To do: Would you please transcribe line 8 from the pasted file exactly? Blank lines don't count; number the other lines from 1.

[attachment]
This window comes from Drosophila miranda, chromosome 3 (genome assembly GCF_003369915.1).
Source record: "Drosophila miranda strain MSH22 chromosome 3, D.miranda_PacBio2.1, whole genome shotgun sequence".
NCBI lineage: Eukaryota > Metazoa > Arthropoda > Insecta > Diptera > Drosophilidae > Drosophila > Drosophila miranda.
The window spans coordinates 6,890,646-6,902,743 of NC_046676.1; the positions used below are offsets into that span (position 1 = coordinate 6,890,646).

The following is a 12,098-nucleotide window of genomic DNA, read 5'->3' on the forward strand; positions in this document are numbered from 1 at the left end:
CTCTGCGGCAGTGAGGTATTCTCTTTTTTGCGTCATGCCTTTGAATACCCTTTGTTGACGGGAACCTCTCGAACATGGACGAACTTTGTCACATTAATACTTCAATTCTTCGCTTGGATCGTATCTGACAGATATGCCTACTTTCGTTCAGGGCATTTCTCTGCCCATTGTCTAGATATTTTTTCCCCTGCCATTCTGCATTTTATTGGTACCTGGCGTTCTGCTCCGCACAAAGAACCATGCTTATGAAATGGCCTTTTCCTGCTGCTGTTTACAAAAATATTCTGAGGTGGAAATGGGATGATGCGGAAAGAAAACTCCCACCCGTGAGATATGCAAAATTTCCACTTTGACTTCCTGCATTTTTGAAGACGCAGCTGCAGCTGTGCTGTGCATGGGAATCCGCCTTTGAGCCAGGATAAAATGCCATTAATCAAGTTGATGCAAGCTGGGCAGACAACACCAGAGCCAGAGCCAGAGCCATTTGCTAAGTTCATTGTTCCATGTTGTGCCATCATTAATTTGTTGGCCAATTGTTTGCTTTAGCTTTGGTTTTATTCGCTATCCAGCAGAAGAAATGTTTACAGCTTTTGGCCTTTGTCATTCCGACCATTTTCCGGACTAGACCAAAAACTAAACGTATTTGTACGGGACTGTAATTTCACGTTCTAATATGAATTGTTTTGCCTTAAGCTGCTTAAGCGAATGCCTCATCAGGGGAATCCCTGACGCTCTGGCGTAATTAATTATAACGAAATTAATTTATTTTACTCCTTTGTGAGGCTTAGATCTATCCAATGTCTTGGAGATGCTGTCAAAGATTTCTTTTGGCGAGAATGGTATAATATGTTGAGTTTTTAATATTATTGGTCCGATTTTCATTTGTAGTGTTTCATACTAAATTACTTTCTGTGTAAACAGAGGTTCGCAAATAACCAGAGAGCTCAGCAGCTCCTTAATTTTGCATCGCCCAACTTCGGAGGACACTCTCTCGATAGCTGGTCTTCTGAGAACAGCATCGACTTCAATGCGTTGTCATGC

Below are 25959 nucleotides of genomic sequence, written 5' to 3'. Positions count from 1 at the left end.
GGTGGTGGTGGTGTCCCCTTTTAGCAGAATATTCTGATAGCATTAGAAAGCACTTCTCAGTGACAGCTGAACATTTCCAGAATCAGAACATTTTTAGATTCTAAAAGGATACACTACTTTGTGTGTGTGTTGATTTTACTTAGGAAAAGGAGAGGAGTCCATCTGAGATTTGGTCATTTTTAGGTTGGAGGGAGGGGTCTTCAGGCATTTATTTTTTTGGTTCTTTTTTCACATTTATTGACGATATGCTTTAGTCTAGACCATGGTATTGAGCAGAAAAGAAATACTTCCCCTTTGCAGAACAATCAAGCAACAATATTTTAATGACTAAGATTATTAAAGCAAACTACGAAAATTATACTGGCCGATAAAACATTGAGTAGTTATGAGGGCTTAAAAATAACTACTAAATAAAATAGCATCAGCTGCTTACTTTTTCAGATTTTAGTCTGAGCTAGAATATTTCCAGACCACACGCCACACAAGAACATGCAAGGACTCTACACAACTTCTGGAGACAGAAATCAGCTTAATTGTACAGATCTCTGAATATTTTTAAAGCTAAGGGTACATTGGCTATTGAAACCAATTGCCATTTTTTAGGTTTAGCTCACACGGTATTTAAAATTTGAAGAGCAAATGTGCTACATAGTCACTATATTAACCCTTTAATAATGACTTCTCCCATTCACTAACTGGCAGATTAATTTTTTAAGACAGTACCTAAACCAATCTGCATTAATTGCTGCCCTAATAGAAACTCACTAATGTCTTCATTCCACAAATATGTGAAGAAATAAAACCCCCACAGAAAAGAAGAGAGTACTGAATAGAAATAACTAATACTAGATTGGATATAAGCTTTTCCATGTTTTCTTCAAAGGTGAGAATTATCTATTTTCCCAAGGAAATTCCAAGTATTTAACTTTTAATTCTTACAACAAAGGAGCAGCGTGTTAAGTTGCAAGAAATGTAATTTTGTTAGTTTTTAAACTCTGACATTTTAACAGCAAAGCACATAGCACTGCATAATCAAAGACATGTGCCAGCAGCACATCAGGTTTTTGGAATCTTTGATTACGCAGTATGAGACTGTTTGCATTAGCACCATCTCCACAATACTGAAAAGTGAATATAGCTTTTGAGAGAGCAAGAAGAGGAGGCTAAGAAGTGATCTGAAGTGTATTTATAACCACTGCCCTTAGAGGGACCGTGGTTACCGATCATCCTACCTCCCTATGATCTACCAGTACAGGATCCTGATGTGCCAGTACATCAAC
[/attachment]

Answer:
GGTGGTGGTGGTGTCCCCTTTTAGCAGAATATTCTGATAGCATTAGAAAGCACTTCTCAGTGACAGCTGAACATTTCCAGAATCAGAACATTTTTAGATTCTAAAAGGATACACTACTTTGTGTGTGTGTTGATTTTACTTAGGAAAAGGAGAGGAGTCCATCTGAGATTTGGTCATTTTTAGGTTGGAGGGAGGGGTCTTCAGGCATTTATTTTTTTGGTTCTTTTTTCACATTTATTGACGATATGCTTTAGTCTAGACCATGGTATTGAGCAGAAAAGAAATACTTCCCCTTTGCAGAACAATCAAGCAACAATATTTTAATGACTAAGATTATTAAAGCAAACTACGAAAATTATACTGGCCGATAAAACATTGAGTAGTTATGAGGGCTTAAAAATAACTACTAAATAAAATAGCATCAGCTGCTTACTTTTTCAGATTTTAGTCTGAGCTAGAATATTTCCAGACCACACGCCACACAAGAACATGCAAGGACTCTACACAACTTCTGGAGACAGAAATCAGCTTAATTGTACAGATCTCTGAATATTTTTAAAGCTAAGGGTACATTGGCTATTGAAACCAATTGCCATTTTTTAGGTTTAGCTCACACGGTATTTAAAATTTGAAGAGCAAATGTGCTACATAGTCACTATATTAACCCTTTAATAATGACTTCTCCCATTCACTAACTGGCAGATTAATTTTTTAAGACAGTACCTAAACCAATCTGCATTAATTGCTGCCCTAATAGAAACTCACTAATGTCTTCATTCCACAAATATGTGAAGAAATAAAACCCCCACAGAAAAGAAGAGAGTACTGAATAGAAATAACTAATACTAGATTGGATATAAGCTTTTCCATGTTTTCTTCAAAGGTGAGAATTATCTATTTTCCCAAGGAAATTCCAAGTATTTAACTTTTAATTCTTACAACAAAGGAGCAGCGTGTTAAGTTGCAAGAAATGTAATTTTGTTAGTTTTTAAACTCTGACATTTTAACAGCAAAGCACATAGCACTGCATAATCAAAGACATGTGCCAGCAGCACATCAGGTTTTTGGAATCTTTGATTACGCAGTATGAGACTGTTTGCATTAGCACCATCTCCACAATACTGAAAAGTGAATATAGCTTTTGAGAGAGCAAGAAGAGGAGGCTAAGAAGTGATCTGAAGTGTATTTATAACCACTGCCCTTAGAGGGACCGTGGTTACCGATCATCCTACCTCCCTATGATCTACCAGTACAGGATCCTGATGTGCCAGTACATCAAC